Grappler Mag: What prompted your move to the Caribbean? What has it been like training there?

Christian Graugart: I have lived in Saint Barth for close to two years at this point and still love it. After a round-the-world trip to train Jiu-Jitsu back in 2011, I wrote a book about my experiences. Someone from the island read it and invited me to come teach since they were basically just a small group of 5-10 white belts with no instructor. I flew over for a few weeks and ended up making a lot of good friends and coming back every year. At one point, I had worked on cutting down my possessions in life, including selling my academy through 15 years, and when I randomly was offered an apartment on the island, it was a fairly easy decision to give it a shot and move there. Never really looked back since.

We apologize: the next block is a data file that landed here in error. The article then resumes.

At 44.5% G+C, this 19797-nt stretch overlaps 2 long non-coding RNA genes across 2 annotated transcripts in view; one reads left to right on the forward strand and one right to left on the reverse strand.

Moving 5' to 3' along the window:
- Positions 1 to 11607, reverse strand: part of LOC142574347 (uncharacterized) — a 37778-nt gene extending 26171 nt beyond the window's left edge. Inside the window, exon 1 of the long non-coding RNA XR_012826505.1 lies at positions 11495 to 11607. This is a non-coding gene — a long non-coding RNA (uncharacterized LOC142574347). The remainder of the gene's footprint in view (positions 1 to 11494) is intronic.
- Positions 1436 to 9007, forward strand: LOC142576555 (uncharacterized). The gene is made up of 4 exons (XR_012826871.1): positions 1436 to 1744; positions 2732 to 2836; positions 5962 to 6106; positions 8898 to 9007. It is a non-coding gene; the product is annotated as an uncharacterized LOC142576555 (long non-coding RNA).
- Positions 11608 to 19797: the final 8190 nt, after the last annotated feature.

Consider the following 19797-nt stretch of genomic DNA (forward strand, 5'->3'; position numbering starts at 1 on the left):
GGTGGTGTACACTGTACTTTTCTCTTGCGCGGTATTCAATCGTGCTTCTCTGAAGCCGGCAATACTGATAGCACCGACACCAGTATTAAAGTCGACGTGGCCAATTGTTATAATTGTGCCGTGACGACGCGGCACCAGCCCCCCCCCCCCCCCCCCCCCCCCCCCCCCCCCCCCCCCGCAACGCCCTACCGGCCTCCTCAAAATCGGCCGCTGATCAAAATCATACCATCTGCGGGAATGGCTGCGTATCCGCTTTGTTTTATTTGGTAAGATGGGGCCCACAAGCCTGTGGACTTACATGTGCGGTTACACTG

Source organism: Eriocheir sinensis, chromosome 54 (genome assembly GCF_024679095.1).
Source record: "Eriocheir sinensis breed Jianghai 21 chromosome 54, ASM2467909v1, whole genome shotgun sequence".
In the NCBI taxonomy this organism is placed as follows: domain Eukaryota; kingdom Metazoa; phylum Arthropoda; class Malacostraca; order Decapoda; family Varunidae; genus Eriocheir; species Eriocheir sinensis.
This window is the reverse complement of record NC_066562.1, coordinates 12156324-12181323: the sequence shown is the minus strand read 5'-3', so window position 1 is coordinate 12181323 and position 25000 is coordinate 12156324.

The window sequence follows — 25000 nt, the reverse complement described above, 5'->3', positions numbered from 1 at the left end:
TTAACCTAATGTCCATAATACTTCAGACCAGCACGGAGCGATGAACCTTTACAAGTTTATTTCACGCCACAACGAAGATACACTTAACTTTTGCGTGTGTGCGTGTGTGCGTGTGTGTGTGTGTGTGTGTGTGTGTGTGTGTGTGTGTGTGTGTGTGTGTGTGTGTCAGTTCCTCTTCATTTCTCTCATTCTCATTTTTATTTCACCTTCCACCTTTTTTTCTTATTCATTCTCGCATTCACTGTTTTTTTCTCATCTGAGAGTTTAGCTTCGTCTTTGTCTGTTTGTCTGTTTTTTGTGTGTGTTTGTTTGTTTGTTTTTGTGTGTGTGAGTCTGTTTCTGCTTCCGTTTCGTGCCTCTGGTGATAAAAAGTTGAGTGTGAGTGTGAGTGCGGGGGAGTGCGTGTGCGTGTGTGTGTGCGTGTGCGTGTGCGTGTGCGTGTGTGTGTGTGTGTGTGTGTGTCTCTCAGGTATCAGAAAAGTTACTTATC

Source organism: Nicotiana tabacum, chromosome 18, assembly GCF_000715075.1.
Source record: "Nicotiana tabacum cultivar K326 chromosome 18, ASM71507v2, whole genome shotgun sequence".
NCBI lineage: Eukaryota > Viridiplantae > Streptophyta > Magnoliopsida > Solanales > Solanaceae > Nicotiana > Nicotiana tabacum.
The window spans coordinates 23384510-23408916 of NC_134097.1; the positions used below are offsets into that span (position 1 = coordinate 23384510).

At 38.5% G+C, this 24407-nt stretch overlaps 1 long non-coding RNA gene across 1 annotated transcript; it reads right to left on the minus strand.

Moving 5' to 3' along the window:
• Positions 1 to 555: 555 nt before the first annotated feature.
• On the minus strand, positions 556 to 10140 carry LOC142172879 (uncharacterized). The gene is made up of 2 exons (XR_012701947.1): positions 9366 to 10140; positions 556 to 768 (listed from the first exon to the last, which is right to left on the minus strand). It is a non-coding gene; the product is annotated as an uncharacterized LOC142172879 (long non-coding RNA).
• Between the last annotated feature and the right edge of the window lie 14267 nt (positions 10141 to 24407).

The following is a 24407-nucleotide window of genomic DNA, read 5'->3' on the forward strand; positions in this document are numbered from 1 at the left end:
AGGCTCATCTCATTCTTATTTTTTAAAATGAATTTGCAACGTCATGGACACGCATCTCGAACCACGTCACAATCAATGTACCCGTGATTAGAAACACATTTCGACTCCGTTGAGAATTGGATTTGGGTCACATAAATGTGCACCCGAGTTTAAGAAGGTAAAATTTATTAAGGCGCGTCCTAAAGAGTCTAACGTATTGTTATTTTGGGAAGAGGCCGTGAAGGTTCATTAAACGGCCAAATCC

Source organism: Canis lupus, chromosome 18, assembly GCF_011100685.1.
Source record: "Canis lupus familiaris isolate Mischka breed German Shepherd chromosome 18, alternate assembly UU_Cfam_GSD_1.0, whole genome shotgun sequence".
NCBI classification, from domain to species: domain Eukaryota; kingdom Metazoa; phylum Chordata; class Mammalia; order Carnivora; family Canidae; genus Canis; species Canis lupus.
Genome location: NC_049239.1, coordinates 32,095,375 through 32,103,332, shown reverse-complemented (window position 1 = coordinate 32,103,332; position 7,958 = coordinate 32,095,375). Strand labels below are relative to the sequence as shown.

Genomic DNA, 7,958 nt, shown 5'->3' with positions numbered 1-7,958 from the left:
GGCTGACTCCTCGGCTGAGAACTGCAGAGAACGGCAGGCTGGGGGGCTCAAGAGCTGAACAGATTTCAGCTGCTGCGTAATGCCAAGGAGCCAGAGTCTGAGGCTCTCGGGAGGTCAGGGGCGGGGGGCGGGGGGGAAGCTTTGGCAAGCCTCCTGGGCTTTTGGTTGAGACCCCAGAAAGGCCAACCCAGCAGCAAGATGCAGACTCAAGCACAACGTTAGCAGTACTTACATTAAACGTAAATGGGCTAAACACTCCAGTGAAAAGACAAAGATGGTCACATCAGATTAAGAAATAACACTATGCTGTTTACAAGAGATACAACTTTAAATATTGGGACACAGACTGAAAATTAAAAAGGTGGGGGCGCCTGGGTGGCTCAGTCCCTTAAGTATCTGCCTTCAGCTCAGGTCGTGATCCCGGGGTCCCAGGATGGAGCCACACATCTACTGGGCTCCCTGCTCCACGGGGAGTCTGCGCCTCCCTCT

GM: What sort of plans do you have for your return to Europe?

CG: I don’t really have any plans. Will definitely return one day, but as long as I’m able to keep myself in a position where it is not necessary to have any plans for anything, then I’m gonna stay with that.

GM: What are your goals for the immediate future?

CG: I have no plans. I’m not sure where I will live, what I will do or how BJJ Globetrotters will look in the next 6-12 months. I have a rough idea, but I’m really just going with the flow.